The species is native to South Africa but naturalised in Mexico, Belize, Bangladesh, Madeira Islands and Juan Fernández Islands off the coast of Chile. The plant grows to 2 m tall, with large, strong leaves 25–70 cm long and 10–30 cm broad, produced on petioles up to 1 m long. The leaves are evergreen and arranged in two ranks, making a fan-shaped crown. The flowers stand above the foliage at the tips of long stalks.
The hard, beak-like sheath from which the flower emerges is termed the spathe. This is placed perpendicular to the stem, which gives it the appearance of a bird's head and beak; it makes a durable perch for holding the sunbirds which pollinate the flowers. The flowers, which emerge one at a time from the spathe, consist of three brilliant orange sepals and three purplish-blue petals. Two of the blue petals are joined together to form an arrow-like nectary. When the sunbirds sit to drink the nectar, the petals open to cover their feet in pollen.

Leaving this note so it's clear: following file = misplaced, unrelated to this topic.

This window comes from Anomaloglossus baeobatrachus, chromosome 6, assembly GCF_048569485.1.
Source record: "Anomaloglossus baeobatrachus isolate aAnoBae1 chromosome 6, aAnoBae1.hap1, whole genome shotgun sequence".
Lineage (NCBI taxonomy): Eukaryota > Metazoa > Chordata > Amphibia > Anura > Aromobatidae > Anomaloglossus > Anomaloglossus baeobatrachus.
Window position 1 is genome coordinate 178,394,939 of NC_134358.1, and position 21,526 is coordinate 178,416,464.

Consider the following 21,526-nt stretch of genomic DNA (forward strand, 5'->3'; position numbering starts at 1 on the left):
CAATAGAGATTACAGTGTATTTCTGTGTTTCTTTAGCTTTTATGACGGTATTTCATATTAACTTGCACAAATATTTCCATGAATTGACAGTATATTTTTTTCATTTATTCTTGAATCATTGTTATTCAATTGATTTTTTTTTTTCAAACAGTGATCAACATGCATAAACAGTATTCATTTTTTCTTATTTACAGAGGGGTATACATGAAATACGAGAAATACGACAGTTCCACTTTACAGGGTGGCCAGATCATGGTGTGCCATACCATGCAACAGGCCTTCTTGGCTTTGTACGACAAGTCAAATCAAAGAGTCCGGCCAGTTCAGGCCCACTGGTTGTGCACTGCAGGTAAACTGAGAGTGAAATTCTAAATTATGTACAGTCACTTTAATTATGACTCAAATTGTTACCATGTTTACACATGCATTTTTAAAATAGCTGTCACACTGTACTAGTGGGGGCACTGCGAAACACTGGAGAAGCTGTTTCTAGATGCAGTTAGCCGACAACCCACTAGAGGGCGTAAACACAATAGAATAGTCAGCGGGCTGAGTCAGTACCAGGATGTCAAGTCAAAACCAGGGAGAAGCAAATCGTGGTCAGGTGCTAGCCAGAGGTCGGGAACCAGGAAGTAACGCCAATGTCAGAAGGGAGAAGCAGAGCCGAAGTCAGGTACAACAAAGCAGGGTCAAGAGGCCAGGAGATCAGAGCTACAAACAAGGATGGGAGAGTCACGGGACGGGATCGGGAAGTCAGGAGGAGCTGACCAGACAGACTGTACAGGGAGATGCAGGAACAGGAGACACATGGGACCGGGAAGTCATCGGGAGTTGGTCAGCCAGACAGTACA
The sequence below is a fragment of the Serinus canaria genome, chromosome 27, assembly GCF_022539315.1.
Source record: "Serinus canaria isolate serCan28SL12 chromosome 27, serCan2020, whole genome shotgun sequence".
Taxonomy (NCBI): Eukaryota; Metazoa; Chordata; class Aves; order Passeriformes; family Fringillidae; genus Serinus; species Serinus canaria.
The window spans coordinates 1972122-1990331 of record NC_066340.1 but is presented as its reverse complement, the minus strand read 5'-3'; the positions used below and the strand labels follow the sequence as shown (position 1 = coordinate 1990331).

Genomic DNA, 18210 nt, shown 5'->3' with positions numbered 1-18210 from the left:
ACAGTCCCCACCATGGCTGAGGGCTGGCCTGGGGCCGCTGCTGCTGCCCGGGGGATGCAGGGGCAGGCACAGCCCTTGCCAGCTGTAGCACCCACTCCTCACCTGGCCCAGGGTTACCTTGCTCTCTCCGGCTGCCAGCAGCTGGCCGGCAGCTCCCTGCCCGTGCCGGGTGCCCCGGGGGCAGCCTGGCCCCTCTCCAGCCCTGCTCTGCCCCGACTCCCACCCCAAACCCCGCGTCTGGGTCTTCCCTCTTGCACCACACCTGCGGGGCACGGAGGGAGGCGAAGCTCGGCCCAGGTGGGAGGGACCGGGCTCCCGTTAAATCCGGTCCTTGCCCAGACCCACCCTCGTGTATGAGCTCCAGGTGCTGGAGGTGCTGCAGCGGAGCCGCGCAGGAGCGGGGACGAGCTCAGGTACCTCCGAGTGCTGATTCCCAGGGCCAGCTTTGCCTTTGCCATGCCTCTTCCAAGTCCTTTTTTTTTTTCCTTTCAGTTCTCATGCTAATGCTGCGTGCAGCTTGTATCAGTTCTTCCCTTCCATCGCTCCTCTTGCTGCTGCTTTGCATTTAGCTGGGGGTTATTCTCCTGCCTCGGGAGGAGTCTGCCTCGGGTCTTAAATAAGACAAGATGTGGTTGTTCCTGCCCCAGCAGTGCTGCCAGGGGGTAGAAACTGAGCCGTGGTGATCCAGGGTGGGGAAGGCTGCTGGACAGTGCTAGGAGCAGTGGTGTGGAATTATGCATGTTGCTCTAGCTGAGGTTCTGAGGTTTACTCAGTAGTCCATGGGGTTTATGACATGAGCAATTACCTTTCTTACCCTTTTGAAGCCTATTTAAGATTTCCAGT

The seeds develop in quantity in each of the flowers and one may easily grow the plant from seed, at any time of year. Before sowing, remove the bright orange tuft of hairs attached to the seed (aril of each seed), the hard seeds can then be scarified (nicked or scratched) to decrease germination time. To scarify, soak the seeds in lukewarm water for several hours, and then nick them with a knife or small file. Scarified seeds will germinate in two to three months. Another way to decrease germination time is to put un-scarified seeds in a plastic bag and place them in a refrigerator at 4°C for two weeks. Then scarify and sow them.
This post is part of the Floral Friday Fotos meme.